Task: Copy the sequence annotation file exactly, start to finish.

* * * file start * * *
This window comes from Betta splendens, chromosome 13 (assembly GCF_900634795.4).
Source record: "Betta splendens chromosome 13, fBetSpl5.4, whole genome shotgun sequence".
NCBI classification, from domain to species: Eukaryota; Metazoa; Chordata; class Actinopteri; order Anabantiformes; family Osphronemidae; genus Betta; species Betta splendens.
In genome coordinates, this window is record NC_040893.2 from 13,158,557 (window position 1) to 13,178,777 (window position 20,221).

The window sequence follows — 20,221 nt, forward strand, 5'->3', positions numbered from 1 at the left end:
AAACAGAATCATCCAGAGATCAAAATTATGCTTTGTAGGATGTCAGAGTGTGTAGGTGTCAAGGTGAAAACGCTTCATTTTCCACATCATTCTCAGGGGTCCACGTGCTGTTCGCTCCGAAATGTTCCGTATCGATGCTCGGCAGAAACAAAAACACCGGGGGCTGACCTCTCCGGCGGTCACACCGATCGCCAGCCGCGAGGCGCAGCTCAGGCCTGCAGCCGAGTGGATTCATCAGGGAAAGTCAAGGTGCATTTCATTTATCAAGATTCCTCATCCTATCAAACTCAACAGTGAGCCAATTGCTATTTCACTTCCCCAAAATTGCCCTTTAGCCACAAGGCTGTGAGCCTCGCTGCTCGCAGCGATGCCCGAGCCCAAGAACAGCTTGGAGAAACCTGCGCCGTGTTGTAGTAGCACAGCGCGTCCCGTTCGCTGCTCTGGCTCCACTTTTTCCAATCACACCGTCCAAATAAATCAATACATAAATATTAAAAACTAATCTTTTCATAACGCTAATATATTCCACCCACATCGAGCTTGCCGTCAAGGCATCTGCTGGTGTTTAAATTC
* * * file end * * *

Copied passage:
This window comes from Betta splendens, chromosome 13 (assembly GCF_900634795.4).
Source record: "Betta splendens chromosome 13, fBetSpl5.4, whole genome shotgun sequence".
NCBI classification, from domain to species: Eukaryota; Metazoa; Chordata; class Actinopteri; order Anabantiformes; family Osphronemidae; genus Betta; species Betta splendens.
In genome coordinates, this window is record NC_040893.2 from 13,158,557 (window position 1) to 13,178,777 (window position 20,221).

The window sequence follows — 20,221 nt, forward strand, 5'->3', positions numbered from 1 at the left end:
AAACAGAATCATCCAGAGATCAAAATTATGCTTTGTAGGATGTCAGAGTGTGTAGGTGTCAAGGTGAAAACGCTTCATTTTCCACATCATTCTCAGGGGTCCACGTGCTGTTCGCTCCGAAATGTTCCGTATCGATGCTCGGCAGAAACAAAAACACCGGGGGCTGACCTCTCCGGCGGTCACACCGATCGCCAGCCGCGAGGCGCAGCTCAGGCCTGCAGCCGAGTGGATTCATCAGGGAAAGTCAAGGTGCATTTCATTTATCAAGATTCCTCATCCTATCAAACTCAACAGTGAGCCAATTGCTATTTCACTTCCCCAAAATTGCCCTTTAGCCACAAGGCTGTGAGCCTCGCTGCTCGCAGCGATGCCCGAGCCCAAGAACAGCTTGGAGAAACCTGCGCCGTGTTGTAGTAGCACAGCGCGTCCCGTTCGCTGCTCTGGCTCCACTTTTTCCAATCACACCGTCCAAATAAATCAATACATAAATATTAAAAACTAATCTTTTCATAACGCTAATATATTCCACCCACATCGAGCTTGCCGTCAAGGCATCTGCTGGTGTTTAAATTC